What if I’m over 16? Have a look at It’s aimed at 16-18 year old students and includes timetable information for buses, scholars services and Metro, as well as news items about public transport that are relevant to you. You can sign up to be sent an email if there are delays on Metro, or renew your Teen Travelticket or 16-18 Metro Student Card online. And if you need to get somewhere you’ve not been before, use the online Journey Planner to help you get there. will also help you find the Metro station closest to your school or college – and the timetable for that station. Most students travel on normal buses. But around 80 schools are served by special Scholars Services, paid for by Nexus to fill in gaps in the bus network. To find out which buses serve your school, use the journey planner on Your school/college should also have information about the buses that you could use. There are a wide range of tickets which can be used on Metro, Shields Ferry, bus and local rail services or on a combination of them all. The tickets section of how2get2. will help you work out which is the best one for you to buy, depending on which type of transport you’re using and how often you’re travelling. There are special season tickets if you just use one type of transport (eg the 16 -18 Metro Student Card if you just use Metro) or the Teen Travelticket if you use more than one type/all types of public transport. All the information and links you’ll need will be on

Want to keep up to date? Sign up to receive our brand new enewsletter - News from Nexus - and we’ll keep you up to date with what’s happening on public transport – from news about bus services and how to get to major events in the area to improvements at Metro stations and information about new tickets And (if you’re over 16) you’ll automatically be entered into a prize draw to win £250!! Just go to and sign up today!

For more information about the right ticket for you – and for how to get to where you want to go – go to



to cook it!... ve lo e w , so e or m en ev d an od... Here at W2G we love our nfoand pull on that old oven glove. It’s... so tie on that apro

Shepherds Pie Recipe Ingredients n n n n n n n n n n n

455g Lamb mince 1 chopped red onion 115g Carrots diced 2 tbsp plain flour Tomato ketchup Brown sauce 1 Stock cube 675g Peeled potatoes 30g Butter 4 tbsp Creme Fraiche Salt and pepper.

Method... the mince, onion and the carrots in frying pan for around 10 1. brown minutes, Stir the mince constantly until i is cooked of any excess fat, stir in the flour, tomato ketchup and brown 2. Drain sauce. the stock cube in 150ml of water until it completely dissolves, 3. Put once it has done, add it to the pan. the pan and simmer for around 20 minutes. Add more water to 4. Cover the pan if it looks like it is getting a bit dry. this is cooking, cut the potatoes into even pieces and boil them 5. While for around 15 mins, or until you can easily push a knife through them. the potatoes with butter and Creme Fraiche. Season with salt 6. Mash and pepper. 7. Heat up the oven to 190�C, 375�F or Gas 5. 8. Season the mince put into an oven-proof dish. the mince with the mash potato, and bake for 20 - 25 minutes. 9. Top Serve as soon as it is out of the oven.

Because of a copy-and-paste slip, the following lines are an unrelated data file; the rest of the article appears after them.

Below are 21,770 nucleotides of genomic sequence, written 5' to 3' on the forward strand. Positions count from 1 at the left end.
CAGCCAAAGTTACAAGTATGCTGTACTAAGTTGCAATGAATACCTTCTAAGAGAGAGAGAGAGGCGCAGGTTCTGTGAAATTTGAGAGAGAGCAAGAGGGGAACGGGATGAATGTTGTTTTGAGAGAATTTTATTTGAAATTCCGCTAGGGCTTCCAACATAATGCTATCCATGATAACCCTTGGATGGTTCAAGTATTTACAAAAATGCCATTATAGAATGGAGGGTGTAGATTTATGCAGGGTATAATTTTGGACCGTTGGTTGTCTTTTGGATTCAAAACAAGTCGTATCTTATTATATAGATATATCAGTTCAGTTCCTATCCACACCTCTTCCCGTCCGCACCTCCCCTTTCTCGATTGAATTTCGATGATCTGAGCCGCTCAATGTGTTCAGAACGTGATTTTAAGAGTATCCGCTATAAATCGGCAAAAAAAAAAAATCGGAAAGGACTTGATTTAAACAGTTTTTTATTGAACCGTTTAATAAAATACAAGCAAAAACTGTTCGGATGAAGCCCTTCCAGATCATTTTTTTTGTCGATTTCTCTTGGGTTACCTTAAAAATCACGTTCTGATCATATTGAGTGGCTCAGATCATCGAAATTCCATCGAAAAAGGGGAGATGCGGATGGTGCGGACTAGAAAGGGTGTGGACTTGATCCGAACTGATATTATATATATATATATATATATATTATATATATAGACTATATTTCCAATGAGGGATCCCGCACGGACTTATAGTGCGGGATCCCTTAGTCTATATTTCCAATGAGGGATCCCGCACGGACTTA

Preparation time: 20 mins Cook time: 20-25 mins MORE EXCITING RECIPE’S FROM MARTY THE MIT NEXT TIME!!!




Routes into Languages Routes into Languages‌ What’s it all about? Can you speak another language, at home or at school, or are you learning one? Have you ever met anyone from another country and culture, and used another language to communicate? Ever made a video in another language? Our project takes place all over England and there are loads of university students helping out. Find out more here or on our website Key Lead institution Partner institution

Routes into Languages has been set up to help young people from 14 to 19 learn languages at schools and colleges in England. Routes can cover different languages and there are fun events (festivals, football, taster courses) for young people to try. Usually, events are held at a university with lots of students for young people to meet.

York St. John


Bradford Huddersfield

Royal Holloway UCC Canterbury


North East Want to know how sticky memo notes or watching your favourite DVD can help you revise for your A-Level exams then turn to page 30 where university students discuss their top tips for A-Level revision

The East Routes into Languages East have been offering a series of Saturday GCSE revision classes to young people in the East of England to help boost their language ability in Spanish, French and German. The revision classes are wholly pupil led meaning they revise just the areas they feel least confident about. Sarah Schechter, project manager for Routes East, says ‘these classes can really make a difference and help our young people to focus on their language skills. These are young people with an attraction to languages and with enough selfmotivation to attend these weekend classes, their place often organised by their parents or even their school. Our fun and funky University Student Ambassadors are a mixture of native and fluent speakers and are on hand to help the teachers and tutors running the classes. We especially look forward to the final Saturday where the young people involved and their families are invited for lunch and a tour of the University’.

Exam revision

your guide Whether you are studying for your A-Levels or GCSEs, we explore two regions to see what they are doing to help and find out their top tips.